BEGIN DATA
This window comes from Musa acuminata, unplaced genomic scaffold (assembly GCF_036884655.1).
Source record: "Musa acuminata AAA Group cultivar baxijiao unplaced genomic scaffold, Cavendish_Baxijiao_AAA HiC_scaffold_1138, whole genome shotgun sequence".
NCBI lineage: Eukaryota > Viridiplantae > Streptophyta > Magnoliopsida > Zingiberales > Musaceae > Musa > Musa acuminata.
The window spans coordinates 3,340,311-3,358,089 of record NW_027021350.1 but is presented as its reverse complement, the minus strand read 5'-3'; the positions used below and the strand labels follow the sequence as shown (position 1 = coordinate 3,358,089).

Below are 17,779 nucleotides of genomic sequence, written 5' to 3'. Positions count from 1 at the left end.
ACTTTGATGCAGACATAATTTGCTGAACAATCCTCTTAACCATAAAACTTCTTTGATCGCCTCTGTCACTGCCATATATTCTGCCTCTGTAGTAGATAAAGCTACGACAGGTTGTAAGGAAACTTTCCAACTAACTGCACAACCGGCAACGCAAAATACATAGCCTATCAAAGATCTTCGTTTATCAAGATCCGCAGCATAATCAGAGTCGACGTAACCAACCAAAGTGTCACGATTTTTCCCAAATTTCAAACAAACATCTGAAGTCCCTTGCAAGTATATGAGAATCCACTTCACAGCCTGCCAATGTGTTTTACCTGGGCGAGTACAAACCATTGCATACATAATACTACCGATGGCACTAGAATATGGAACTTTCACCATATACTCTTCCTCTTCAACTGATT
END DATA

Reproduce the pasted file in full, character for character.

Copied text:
This window comes from Musa acuminata, unplaced genomic scaffold (assembly GCF_036884655.1).
Source record: "Musa acuminata AAA Group cultivar baxijiao unplaced genomic scaffold, Cavendish_Baxijiao_AAA HiC_scaffold_1138, whole genome shotgun sequence".
NCBI lineage: Eukaryota > Viridiplantae > Streptophyta > Magnoliopsida > Zingiberales > Musaceae > Musa > Musa acuminata.
The window spans coordinates 3,340,311-3,358,089 of record NW_027021350.1 but is presented as its reverse complement, the minus strand read 5'-3'; the positions used below and the strand labels follow the sequence as shown (position 1 = coordinate 3,358,089).

Below are 17,779 nucleotides of genomic sequence, written 5' to 3'. Positions count from 1 at the left end.
ACTTTGATGCAGACATAATTTGCTGAACAATCCTCTTAACCATAAAACTTCTTTGATCGCCTCTGTCACTGCCATATATTCTGCCTCTGTAGTAGATAAAGCTACGACAGGTTGTAAGGAAACTTTCCAACTAACTGCACAACCGGCAACGCAAAATACATAGCCTATCAAAGATCTTCGTTTATCAAGATCCGCAGCATAATCAGAGTCGACGTAACCAACCAAAGTGTCACGATTTTTCCCAAATTTCAAACAAACATCTGAAGTCCCTTGCAAGTATATGAGAATCCACTTCACAGCCTGCCAATGTGTTTTACCTGGGCGAGTACAAACCATTGCATACATAATACTACCGATGGCACTAGAATATGGAACTTTCACCATATACTCTTCCTCTTCAACTGATT